Microsoft, Novell stand together on Linux
- By Wade-Hahn Chan
- Nov 06, 2006
A partnership announced last week will promote interoperability between Microsoft’s Windows and Novell’s SUSE Linux operating systems.
The companies plan to work together on virtualization, management and document compatibility, said Steve Ballmer, Microsoft's chief executive officer. The pair will also will collaborate on sales and marketing of their operating systems.
“We're going to make clear to the market that interoperability is a good thing,” Ballmer said. Under the partnership agreement, developers of open-source SUSE Linux applications won't need to worry about Microsoft coming after them for intellectual property rights infringement.
Ron Hovsepian Novell’s president and CEO, initiated the partnership.
The relationship between the companies will open up new procurement opportunities, said Bill Schrier, chief technology officer for the city of Seattle.
Schrier said the city's Web portal is based on Microsoft's .NET framework. The city often needs specialized software for functions such as paying bills and processing applications for business licenses. Now the office will have access to more applications that work with .NET.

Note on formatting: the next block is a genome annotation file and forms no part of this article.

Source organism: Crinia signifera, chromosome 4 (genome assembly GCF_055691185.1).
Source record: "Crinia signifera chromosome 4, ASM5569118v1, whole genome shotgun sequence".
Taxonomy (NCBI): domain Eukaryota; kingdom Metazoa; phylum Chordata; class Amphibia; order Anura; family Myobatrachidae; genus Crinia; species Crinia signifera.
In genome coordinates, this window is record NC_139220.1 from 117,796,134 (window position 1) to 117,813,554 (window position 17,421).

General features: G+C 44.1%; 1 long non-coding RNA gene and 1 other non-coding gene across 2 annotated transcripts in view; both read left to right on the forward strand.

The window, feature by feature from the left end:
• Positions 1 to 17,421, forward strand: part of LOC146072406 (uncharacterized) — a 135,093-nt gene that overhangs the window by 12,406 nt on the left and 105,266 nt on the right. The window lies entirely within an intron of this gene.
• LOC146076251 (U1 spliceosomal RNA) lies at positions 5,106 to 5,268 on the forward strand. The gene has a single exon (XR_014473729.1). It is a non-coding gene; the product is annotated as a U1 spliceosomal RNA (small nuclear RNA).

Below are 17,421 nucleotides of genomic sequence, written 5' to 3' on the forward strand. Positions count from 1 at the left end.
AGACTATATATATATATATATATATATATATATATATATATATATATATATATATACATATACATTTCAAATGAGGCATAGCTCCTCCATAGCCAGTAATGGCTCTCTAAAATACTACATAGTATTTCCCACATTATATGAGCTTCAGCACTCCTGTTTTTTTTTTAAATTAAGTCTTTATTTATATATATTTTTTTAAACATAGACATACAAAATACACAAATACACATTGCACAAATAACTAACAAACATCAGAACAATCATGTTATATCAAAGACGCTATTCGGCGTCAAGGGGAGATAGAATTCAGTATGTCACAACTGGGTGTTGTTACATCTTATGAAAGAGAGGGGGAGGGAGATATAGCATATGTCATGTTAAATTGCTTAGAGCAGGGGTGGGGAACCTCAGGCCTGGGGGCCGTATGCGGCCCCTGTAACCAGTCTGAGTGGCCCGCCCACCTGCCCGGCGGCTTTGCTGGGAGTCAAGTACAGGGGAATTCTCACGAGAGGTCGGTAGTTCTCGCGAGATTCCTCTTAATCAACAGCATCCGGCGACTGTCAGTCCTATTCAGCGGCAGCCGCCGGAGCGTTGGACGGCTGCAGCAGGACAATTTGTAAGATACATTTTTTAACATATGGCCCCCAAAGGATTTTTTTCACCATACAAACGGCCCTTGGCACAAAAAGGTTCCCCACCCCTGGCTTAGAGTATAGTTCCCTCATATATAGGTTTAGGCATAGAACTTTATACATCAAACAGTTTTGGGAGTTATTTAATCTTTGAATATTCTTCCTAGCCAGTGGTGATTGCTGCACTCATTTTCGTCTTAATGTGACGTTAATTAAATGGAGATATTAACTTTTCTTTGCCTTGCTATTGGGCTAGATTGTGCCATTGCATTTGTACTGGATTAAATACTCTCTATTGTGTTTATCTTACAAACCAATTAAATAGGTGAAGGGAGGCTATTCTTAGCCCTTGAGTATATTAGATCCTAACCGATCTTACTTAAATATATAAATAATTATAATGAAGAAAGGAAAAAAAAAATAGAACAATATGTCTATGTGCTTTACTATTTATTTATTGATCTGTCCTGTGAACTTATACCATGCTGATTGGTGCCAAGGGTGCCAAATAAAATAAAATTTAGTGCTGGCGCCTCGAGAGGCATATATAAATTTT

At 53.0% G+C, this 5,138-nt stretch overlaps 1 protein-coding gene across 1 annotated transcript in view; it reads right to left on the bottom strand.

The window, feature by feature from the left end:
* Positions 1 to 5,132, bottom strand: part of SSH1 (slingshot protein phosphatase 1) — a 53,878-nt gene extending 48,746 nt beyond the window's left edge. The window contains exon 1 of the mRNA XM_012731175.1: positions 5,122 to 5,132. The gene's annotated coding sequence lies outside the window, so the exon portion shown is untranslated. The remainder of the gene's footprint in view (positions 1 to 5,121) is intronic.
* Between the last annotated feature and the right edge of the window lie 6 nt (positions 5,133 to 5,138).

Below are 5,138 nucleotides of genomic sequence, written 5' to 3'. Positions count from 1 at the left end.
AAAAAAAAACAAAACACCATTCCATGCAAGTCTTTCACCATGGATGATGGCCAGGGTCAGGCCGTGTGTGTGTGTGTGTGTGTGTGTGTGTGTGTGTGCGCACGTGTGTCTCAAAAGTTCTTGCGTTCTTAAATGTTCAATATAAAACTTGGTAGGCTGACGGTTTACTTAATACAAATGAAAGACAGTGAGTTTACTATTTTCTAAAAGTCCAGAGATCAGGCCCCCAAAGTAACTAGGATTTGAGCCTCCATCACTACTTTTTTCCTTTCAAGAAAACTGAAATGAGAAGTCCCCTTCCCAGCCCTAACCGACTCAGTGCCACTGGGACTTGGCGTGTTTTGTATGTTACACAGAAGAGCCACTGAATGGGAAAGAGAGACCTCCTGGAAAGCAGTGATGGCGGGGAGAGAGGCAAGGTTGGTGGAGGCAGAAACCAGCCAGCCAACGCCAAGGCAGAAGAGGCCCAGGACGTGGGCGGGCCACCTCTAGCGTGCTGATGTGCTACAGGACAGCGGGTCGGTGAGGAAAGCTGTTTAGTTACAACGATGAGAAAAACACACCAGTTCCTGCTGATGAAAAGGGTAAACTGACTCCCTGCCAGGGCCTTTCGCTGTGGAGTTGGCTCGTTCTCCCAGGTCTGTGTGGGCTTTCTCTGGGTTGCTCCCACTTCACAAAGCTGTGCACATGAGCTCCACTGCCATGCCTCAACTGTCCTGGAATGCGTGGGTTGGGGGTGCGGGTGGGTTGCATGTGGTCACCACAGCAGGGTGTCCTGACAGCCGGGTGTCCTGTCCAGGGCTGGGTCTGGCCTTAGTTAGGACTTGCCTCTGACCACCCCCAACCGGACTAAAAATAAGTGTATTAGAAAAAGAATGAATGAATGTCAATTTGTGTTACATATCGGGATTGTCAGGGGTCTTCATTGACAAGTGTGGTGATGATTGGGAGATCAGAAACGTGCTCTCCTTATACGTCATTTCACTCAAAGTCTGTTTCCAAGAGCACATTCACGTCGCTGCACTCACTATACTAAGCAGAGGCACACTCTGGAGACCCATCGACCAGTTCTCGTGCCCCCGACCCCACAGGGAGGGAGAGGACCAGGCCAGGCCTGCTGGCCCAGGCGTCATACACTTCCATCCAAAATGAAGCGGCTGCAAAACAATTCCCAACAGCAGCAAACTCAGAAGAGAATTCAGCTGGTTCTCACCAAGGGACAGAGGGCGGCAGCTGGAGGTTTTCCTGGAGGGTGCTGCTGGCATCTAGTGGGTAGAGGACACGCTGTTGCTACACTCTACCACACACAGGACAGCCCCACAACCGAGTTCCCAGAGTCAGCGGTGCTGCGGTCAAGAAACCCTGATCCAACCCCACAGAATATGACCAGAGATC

“With this agreement, we'll be able to get the other half of those Web applications, the ones that run on Linux, because Linux will also run on our Web site,” Schrier said. “We'll have twice as many applications for the citizens and constituents of Seattle.”
Microsoft and Novell officials said dealing with intellectual property rights and giving customers peace of mind were among the major reasons they entered into the business relationship.
“Customers told us that they wanted us to find a way to address the patent issues directly so they wouldn't have to figure out how to deal with these things," said Brad Smith, Microsoft’s senior vice president, general counsel and corporate secretary. “By fashioning this covenant, we've figured out how to do that."
However, both companies stressed that despite the partnership, they will continue to compete against each other for contracts and services.
"We're still competitors -- in a good way," Ballmer said.
The new partnership apparently doesn't affect conflicts that predate the agreement. For example, Novell has a two-year-old antitrust lawsuit against Microsoft that claims the software giant destroyed Novell's WordPerfect business.